What did you think of the Golden Globes? 
Did they get it right?

Which Actors or Films were snubbed for Academy Awards?



***In Theatres Now***






A funeral brings a dysfunctional family back to Oklahoma.

The movie poster says it all.

Based on Tracy Letts' Pulitzer Prize winning play (2008), this film brings together an incredible cast:  Meryl Streep, Julia Roberts, Ewan McGregor, Benedict Cumberbatch, Chris Cooper, Juliette Lewis (good to see her back again), and more for two hours of dark comedy.  Letts also wrote the screenplay, and he deftly brought the visual aspect to what is basically a family getting together around a table to air their dirty laundry. 

As Tolstoy wrote in "Anna Karenina,"
"All happy families are alike; each unhappy family is unhappy in its own way."  And boy is this family unhappy.

I saw the Broadway touring company of the play a few years ago.  It starred Estelle Parsons as the irascible, drug-addicted mother.  She was in her 80's and running up and down the stairs of the set and she was fabulous.   But Meryl Streep is just magnificent in this film.  Glad to see she is nominated for an Oscar.

Rosy the Reviewer says...See this for the acting, especially Streep's performance. 
As Hubby said, "She is a National Treasure."
 


***DVDS***
You Might Have Missed
And Some You Should Be Glad You Did
(I see the bad ones so you don't have to)



Thanks for Sharing (2012)


Three men struggling with sex addiction.

This could be the poster child for AA, it's so earnest.  Not a huge Mark Ruffalo fan.  His acting puts me to sleep.

Rosy the Reviewer says...A formulaic film, but nonetheless entertaining.




Renoir (2012)

 
Set on the French Riviera in the summer of 1915, Jean Renoir -- son of the Impressionist painter, Pierre-Auguste -- returns home to convalesce after being wounded in World War I. Both father and son are enchanted by the artist's muse, Andree.
 
This film depicts the elder Renoir at the end of his life and son Jean, before he became the famous filmmaker.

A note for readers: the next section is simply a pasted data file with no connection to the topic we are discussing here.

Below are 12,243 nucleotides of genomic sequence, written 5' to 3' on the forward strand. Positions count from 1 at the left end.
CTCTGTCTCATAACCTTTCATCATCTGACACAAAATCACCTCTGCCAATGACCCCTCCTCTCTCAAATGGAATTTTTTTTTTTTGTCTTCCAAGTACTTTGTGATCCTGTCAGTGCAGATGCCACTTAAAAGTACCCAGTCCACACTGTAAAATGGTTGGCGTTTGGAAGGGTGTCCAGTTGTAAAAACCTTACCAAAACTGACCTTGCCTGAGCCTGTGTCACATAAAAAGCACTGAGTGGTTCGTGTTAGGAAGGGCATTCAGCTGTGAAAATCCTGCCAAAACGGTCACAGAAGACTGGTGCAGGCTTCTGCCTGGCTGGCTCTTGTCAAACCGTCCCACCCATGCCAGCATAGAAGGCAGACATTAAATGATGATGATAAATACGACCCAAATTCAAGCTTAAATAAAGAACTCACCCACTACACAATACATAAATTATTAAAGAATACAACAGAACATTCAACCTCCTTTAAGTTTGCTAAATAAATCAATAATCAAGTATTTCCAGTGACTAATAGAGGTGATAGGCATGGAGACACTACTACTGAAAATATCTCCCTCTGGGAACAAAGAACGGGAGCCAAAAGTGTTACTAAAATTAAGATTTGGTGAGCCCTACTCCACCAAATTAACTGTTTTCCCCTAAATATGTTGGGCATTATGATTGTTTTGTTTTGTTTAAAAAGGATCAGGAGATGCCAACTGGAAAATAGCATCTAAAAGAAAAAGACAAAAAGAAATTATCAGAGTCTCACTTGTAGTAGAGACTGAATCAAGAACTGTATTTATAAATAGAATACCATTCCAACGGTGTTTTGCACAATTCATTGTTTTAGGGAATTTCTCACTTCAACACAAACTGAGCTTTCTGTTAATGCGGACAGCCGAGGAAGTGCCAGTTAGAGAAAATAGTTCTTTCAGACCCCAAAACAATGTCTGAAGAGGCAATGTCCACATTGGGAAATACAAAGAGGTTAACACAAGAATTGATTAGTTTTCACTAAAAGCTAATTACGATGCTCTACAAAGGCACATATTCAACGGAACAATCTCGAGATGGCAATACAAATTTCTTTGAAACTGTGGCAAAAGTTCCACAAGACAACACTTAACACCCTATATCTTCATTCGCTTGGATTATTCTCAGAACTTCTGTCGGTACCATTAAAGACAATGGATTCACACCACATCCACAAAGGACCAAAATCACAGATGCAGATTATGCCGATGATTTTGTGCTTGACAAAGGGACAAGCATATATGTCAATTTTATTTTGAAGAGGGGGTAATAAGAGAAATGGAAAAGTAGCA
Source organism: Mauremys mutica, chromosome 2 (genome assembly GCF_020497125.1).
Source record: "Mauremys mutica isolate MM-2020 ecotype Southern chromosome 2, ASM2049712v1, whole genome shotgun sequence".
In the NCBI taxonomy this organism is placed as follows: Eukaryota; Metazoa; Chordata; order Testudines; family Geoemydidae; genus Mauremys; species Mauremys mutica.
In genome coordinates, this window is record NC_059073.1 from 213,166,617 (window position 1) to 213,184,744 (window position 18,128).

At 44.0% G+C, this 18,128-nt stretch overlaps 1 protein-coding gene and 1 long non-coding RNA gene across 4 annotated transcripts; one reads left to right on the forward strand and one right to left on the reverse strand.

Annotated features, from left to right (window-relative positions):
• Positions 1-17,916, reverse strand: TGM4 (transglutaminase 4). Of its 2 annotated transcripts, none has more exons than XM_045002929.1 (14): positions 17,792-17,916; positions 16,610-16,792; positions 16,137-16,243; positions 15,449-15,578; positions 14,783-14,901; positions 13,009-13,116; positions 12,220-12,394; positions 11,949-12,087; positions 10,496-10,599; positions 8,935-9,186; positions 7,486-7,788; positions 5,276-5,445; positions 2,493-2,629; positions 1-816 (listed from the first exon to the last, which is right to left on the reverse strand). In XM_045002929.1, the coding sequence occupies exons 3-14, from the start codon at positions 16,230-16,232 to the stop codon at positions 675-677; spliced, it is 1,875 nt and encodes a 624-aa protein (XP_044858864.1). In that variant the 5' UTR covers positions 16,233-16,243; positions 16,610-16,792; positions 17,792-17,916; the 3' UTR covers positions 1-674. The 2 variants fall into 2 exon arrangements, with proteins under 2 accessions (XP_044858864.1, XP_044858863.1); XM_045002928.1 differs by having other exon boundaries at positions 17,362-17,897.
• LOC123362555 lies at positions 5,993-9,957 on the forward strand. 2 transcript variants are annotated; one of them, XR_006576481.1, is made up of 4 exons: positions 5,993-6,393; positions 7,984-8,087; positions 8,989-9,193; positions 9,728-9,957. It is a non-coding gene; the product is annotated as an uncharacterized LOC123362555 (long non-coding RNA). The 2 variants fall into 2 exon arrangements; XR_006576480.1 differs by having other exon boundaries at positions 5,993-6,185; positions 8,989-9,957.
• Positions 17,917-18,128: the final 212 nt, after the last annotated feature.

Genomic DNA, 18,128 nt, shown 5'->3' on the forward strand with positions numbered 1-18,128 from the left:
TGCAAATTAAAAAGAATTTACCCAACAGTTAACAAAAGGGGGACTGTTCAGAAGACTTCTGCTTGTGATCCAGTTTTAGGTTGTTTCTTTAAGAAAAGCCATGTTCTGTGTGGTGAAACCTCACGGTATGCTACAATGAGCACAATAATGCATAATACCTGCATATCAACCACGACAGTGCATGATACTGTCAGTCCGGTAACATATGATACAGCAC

Rosy the Reviewer says...See it for the cinematography and the gorgeous French countryside.  As beautiful as Renoir's paintings. (subtitles)
 
  
 
 
 





It's 1921 and ghost-hunter Florence Cathcart travels to a boy's boarding school to debunk ghost sightings there.

Rebecca Hall is a wonderful British actress who is underrated.  She has been in a ton of things, but has yet to break out as a big star ("The Town," "Parade's End"...).  She is rumored to star in the next "Pirate's of the Caribbean."  Perhaps that will bring her stardom.  She deserves it.
 
Rosy the Reviewer says...If you liked "The Sixth Sense," you will like this except this one is scarier.



Adore (2013)

 
Naomi Watts and Robin Wright star as best friends who fall in love with each other's young sons. 
 
Sounds kinky, but this is a really good film.  Filmed in Australia, Watts gets back to her Aussie roots while Wright does a good job with her Aussie accent.
 
Rosy the Reviewer says...gorgeous New South Wales scenery, gorgeous young men, gorgeous acting.  Adored it!
 
 


***Book of the Week***
 

Stitches: A handbook on Meaning, Hope and Repair by Anne LaMotte (2013)
 
 
 
Lamott strives to make sense of this crazy world of ours and how we put ourselves back together after devastation and loss.  Her solution?  You do it one stitch at a time.
 
To find meaning, Lamott says it is enough to search for it. 
"The search is the meaning, the search for beauty, love, kindness and restoration in this difficult, wired and often alien modern world."  That's helpful to hear as I search for that meaning in my retirement and the rest of my life.
 
Rosy the Reviewer says...When crap happens, you need books like this.  It is comforting.  Similar to Harold Kushner's "When Bad Things Happen to Good People."
 
 
 
That's it for this week.
 
See you Tuesday!
 
Thanks for reading!
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Check your local library for DVDs and book mentioned.